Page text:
Health & Safety News

News added on 10.03.2017



HSE accedes to demands on dispute process

In December 2016 it was announced that the HSE’s fee for intervention (FFI) scheme faced a judicial review in the High Court. Since then there have been further developments which are good news for those subject to an HSE inspection. What’s happening?

What is FFI? It's the process under which the HSE charges for its inspectors’ time when material breaches of legislation are uncovered. The current rate is £129 per hour and the average bill is nearly £700.

Why was there to be a judicial review? Facilities management firm OCS Group UK Ltd (OCS) faced an FFI bill over allegations of mismanagement of hand-arm vibration risks connected with grounds maintenance work at Heathrow Airport. The firm challenged the bill through the dispute process and was not satisfied with the outcome. As a result it sought and won the right to a judicial review which would examine not only the specific case but also the fairness of the dispute process itself.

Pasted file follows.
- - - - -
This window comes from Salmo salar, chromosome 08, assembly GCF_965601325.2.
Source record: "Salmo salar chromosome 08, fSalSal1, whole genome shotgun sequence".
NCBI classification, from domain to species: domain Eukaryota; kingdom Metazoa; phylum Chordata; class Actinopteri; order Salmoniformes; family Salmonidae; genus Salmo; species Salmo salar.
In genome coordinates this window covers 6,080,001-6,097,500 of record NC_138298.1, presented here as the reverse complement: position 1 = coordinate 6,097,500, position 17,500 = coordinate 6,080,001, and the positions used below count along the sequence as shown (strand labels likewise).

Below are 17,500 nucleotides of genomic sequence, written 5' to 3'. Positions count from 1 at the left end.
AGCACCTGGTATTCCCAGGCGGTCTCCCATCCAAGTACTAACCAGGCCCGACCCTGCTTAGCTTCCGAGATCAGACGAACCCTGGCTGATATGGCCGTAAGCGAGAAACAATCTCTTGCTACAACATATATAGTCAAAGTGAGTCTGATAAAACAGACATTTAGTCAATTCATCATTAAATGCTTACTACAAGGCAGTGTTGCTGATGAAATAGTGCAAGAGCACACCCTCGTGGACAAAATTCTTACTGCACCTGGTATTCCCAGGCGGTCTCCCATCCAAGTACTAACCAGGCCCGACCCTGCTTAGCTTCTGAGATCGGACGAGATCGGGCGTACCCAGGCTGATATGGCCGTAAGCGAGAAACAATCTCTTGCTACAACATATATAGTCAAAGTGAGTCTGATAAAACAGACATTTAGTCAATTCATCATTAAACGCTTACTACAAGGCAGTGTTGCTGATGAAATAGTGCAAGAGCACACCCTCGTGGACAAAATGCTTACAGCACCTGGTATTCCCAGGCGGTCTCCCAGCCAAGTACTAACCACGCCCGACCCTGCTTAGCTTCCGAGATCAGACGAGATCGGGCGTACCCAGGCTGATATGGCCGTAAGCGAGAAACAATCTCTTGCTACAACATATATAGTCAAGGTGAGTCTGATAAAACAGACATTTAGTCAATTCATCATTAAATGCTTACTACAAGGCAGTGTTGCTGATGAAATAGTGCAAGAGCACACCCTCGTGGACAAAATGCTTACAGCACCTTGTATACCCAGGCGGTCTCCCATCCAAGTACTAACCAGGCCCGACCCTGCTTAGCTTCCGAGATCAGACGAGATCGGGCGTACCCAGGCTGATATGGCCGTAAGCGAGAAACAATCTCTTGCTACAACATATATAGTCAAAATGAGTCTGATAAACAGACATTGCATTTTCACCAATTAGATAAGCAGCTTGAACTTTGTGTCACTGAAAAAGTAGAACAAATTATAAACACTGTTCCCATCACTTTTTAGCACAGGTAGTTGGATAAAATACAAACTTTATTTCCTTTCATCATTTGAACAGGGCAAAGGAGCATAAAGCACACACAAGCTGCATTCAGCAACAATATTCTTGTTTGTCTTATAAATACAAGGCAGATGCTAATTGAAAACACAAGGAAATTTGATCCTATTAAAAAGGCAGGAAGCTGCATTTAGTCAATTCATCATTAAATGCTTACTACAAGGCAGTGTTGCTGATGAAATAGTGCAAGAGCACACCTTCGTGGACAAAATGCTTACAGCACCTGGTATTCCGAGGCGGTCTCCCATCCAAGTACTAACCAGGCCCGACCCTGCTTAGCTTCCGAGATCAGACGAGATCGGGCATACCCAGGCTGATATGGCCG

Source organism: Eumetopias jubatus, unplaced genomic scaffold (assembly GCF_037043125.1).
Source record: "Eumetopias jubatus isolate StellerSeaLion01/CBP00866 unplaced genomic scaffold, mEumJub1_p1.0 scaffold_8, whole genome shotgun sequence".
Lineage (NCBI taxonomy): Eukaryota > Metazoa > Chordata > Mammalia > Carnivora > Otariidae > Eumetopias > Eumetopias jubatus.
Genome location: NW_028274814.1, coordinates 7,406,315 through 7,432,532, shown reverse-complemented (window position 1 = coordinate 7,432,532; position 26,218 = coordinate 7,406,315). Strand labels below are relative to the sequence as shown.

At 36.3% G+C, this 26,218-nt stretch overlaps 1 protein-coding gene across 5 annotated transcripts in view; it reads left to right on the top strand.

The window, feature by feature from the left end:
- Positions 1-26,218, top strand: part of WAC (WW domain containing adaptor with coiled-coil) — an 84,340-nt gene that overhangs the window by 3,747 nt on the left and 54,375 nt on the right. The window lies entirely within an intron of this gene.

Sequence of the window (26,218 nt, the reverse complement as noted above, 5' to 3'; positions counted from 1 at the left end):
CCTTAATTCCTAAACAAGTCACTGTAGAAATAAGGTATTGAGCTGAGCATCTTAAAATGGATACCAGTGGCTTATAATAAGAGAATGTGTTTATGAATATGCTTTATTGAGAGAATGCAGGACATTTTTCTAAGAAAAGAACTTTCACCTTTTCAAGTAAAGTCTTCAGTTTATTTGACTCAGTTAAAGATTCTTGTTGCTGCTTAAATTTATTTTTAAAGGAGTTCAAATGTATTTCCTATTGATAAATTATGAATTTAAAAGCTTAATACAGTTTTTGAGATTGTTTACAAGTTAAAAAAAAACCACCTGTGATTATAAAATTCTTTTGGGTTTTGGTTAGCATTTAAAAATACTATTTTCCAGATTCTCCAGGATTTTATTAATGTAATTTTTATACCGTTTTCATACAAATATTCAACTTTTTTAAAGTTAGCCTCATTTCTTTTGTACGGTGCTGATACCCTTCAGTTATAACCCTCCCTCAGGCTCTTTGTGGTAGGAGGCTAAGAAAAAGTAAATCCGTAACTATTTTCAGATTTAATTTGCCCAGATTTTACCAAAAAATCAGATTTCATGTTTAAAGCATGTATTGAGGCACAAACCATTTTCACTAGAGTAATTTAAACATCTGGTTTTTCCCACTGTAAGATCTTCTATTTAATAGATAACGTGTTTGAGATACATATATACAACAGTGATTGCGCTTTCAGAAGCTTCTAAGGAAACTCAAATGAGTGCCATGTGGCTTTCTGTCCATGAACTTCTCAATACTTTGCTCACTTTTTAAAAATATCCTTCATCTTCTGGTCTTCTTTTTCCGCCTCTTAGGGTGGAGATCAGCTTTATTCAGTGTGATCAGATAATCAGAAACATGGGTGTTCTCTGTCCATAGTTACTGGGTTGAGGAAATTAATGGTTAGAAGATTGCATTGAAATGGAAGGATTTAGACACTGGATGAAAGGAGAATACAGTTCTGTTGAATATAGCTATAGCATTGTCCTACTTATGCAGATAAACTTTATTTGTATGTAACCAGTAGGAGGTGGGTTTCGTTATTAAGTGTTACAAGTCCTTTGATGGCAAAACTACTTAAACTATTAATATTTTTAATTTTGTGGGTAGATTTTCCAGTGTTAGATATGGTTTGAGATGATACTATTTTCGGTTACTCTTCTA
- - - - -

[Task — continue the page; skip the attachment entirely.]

When permission was granted for the hearing, the Honourable Mr Justice Kerr said, “It is arguable that the HSE is, unlawfully, judge in its own cause when operating the FFI scheme: and that the scheme is either unlawful or being operated in an unlawful manner.” The reason for these comments was that the entire procedure for dispute review is controlled by the HSE. The first level of query is assessed by the inspector's line manager without charge. If you are still not satisfied you can take your complaint to a panel comprising two senior managers from the HSE and an independent person. If you lose you’re charged a further fee. The process is not transparent, as you can’t speak to the panel and you cannot see the evidence they consider.

What’s the plan? The HSE has announced that a “consent order” has been agreed. As a result the HSE has withdrawn its notice of contravention against OCS and is committed to introducing a new FFI dispute process on or before 1 September 2017. This means that in future if you receive a bill under FFI and you don’t agree with it, the HSE will not be judge and jury.

The HSE was under scrutiny over its potentially unfair dispute process for the fees which it charges to non-compliant businesses. Currently, complaints are reviewed in-house and behind closed doors. But there are plans for a new system by September 2017. It means that if you receive a bill under FFI and you don’t agree with it, the HSE will not be judge and jury.

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